In Steel Battalion, Capcom and Nudemaker approached mecha gaming in a distinctly uncompromising manner. The game hinges on a massive multi-button controller that allows the player to pilot a large bipedal mecha known as a “vertical tank.” Resolutely focused on the “real robot” end of the mecha genre, Steel Battalion takes the arcade setup of games like Armored Core and turns it into a very exacting simulation. From the need to wash your viewing cameras when they get dirty to hitting the eject button as your mecha explodes around you, the game accounts for pretty much every theoretical aspect of piloting a giant fighting robot. It was ferociously hard as well, with enemies able to dispense you with terrifying one-shot ease. As such, Steel Battalion and its sequel, Line of Contact, are now very much the touchstone for mecha simulation.
Forget Command & Conquer – Technosoft’s Herzog series is where the RTS genre started. In Herzog, players control transformable mecha from an aerial perspective and can also create units and protect bases over a large map. The original Herzog is quite simplistic, but its sequel, Zwei, manages to use more of the Genesis’ technical superiority to make the gameplay a bit more involved. Zwei also received a Western release, one that curiously pre-dates all of Westwood’s early RTS efforts.
Niche developer Treasure approached the original Bangai-O almost as a reaction to shmup elements seen in Leynos II on the Saturn. As in Leynos II, the camera pulls out when the action kicks off, effectively prioritizing the mecha’s abilities over its appearance. Treasure used the lesser-known Hover Attack as a reference point, which treats its protagonist as a miniscule dot on the gaming horizon and allows greater screen space for the titular Bangai-O to fill the screen with hundreds of missiles. Using anime references from Macross, Layzner and Ideon, Bangai-O approaches mecha based around what they can do rather than what they happen to look like.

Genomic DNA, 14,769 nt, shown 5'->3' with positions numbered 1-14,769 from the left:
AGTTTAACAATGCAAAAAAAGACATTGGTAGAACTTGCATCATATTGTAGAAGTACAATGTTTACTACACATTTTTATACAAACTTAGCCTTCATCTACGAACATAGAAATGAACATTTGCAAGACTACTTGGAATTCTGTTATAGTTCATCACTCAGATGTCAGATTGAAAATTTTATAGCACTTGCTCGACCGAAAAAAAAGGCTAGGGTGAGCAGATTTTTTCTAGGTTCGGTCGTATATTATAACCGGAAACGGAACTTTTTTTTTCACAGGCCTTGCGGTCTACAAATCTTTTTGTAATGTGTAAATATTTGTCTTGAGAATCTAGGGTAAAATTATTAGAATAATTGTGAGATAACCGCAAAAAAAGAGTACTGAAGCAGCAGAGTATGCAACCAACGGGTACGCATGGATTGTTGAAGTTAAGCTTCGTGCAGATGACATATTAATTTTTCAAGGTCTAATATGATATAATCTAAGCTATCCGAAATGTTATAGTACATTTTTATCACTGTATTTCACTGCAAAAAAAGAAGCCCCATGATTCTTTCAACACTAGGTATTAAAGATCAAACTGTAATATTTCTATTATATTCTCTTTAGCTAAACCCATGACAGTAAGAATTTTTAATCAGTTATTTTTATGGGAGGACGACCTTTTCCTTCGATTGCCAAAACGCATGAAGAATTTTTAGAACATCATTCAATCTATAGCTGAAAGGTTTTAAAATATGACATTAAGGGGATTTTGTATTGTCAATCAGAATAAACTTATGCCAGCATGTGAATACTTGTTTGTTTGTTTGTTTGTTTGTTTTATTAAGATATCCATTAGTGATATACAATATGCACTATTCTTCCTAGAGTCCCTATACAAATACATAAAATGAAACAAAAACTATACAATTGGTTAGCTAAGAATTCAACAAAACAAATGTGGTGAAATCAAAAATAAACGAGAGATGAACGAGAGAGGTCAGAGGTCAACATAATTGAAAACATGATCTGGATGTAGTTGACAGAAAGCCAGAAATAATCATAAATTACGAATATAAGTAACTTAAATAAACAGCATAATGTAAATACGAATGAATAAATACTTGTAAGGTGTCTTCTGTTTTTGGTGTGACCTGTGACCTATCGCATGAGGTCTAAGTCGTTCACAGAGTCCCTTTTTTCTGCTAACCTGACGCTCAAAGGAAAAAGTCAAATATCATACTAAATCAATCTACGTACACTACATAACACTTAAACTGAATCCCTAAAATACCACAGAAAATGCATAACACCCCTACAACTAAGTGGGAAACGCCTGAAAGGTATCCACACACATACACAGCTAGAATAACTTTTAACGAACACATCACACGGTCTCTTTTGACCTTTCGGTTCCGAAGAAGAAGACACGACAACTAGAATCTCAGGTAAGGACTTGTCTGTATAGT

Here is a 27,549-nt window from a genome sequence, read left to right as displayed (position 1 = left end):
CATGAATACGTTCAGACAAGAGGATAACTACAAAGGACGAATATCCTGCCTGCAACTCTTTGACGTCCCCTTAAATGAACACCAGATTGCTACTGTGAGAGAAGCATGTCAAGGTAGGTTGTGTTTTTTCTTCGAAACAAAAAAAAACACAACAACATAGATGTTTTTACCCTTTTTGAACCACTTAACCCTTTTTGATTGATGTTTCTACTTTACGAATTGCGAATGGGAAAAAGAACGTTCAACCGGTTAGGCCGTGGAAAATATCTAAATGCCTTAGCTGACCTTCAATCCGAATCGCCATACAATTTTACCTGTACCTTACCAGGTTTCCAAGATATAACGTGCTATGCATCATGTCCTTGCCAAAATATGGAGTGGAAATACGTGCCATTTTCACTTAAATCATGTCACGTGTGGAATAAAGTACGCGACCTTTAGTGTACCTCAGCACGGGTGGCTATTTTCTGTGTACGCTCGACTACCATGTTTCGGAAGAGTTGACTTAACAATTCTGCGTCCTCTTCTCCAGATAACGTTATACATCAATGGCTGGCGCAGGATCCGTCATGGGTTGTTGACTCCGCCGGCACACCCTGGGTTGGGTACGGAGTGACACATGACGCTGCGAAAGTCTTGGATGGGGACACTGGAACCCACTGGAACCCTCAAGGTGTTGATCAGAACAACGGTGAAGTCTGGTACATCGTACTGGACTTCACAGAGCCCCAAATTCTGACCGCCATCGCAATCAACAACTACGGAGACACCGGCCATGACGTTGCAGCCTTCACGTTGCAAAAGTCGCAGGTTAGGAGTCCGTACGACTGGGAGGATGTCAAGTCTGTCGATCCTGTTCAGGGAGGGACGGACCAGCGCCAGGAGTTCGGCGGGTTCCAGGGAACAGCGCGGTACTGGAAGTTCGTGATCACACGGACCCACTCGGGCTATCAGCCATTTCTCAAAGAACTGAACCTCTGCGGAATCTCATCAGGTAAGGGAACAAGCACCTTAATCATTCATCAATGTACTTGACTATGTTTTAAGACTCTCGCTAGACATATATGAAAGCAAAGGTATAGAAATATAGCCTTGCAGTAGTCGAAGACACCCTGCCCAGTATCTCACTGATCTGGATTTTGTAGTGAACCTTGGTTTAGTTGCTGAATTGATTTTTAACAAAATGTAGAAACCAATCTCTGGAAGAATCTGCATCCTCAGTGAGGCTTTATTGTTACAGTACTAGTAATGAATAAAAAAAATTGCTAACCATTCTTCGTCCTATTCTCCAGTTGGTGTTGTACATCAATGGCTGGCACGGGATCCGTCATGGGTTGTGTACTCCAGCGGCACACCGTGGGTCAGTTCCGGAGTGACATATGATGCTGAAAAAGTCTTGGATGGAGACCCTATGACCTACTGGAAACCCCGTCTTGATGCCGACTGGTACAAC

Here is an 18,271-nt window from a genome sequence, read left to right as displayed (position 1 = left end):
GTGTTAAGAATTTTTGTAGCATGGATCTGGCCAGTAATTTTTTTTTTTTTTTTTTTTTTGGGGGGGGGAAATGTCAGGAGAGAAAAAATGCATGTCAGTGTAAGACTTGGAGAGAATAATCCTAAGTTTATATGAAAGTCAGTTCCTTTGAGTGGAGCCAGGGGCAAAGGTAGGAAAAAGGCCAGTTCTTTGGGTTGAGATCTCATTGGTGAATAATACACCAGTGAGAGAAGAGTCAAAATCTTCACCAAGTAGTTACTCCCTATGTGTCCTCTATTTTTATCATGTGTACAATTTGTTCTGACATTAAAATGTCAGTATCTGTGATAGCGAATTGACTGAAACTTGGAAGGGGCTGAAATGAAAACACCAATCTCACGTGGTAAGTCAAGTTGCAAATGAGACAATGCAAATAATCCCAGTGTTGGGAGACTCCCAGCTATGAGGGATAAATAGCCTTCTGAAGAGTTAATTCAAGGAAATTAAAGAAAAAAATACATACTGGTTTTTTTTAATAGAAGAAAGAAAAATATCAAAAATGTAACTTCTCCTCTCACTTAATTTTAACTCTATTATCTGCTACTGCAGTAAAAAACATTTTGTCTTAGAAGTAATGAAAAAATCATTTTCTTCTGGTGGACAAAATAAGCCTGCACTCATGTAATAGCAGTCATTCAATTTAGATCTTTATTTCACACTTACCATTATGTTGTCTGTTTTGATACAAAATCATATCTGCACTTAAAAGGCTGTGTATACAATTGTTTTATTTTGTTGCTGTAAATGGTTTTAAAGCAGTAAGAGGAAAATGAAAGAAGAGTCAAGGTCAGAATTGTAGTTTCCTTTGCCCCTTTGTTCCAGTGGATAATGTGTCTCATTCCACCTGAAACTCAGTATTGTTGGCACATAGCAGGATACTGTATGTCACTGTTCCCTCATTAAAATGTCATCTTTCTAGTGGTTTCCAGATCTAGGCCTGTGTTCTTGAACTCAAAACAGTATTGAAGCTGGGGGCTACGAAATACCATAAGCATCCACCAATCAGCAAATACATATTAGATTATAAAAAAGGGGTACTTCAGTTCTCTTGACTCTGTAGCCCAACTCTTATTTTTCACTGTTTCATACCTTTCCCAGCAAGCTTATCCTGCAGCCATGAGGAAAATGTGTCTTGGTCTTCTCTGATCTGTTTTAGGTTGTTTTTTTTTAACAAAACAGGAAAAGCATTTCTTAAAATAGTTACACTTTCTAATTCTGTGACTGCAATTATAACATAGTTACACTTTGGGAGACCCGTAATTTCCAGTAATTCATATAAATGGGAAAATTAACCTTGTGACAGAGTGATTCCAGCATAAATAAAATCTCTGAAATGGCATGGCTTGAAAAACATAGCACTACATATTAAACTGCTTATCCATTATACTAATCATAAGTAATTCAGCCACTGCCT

Unlike the other games listed here, Carnage Heart doesn’t allow players to directly control their mecha, called Overkill Engines. Instead, players have to program their A.I. to accomplish certain tasks and survive specific scenarios. This means Carnage Heart is more about setting up your mecha to deal with different contingencies in order for it to survive in battle than it is about taking control yourself as a pilot. Though not entirely successful, it was a unique and interesting premise that birthed a number of sequels, including games like the original Armored Core Formula Front.
Despite mecha games’ obvious and slightly misleading aesthetic commonality, the above examples show it’s a remarkably diverse and unique genre in terms of gameplay. So to all those who would believe that one giant robot is just like any other in terms of how it moves, operates and fights, you might want to look again – you’ll find they’re more than meets the eye.
Ollie Barder works as a Senior Games Designer at doublesix and helms the mecha gaming blog Mecha Damashii. In his spare time he plays lots of games and dusts an ever-growing collection of die-cast robot toys.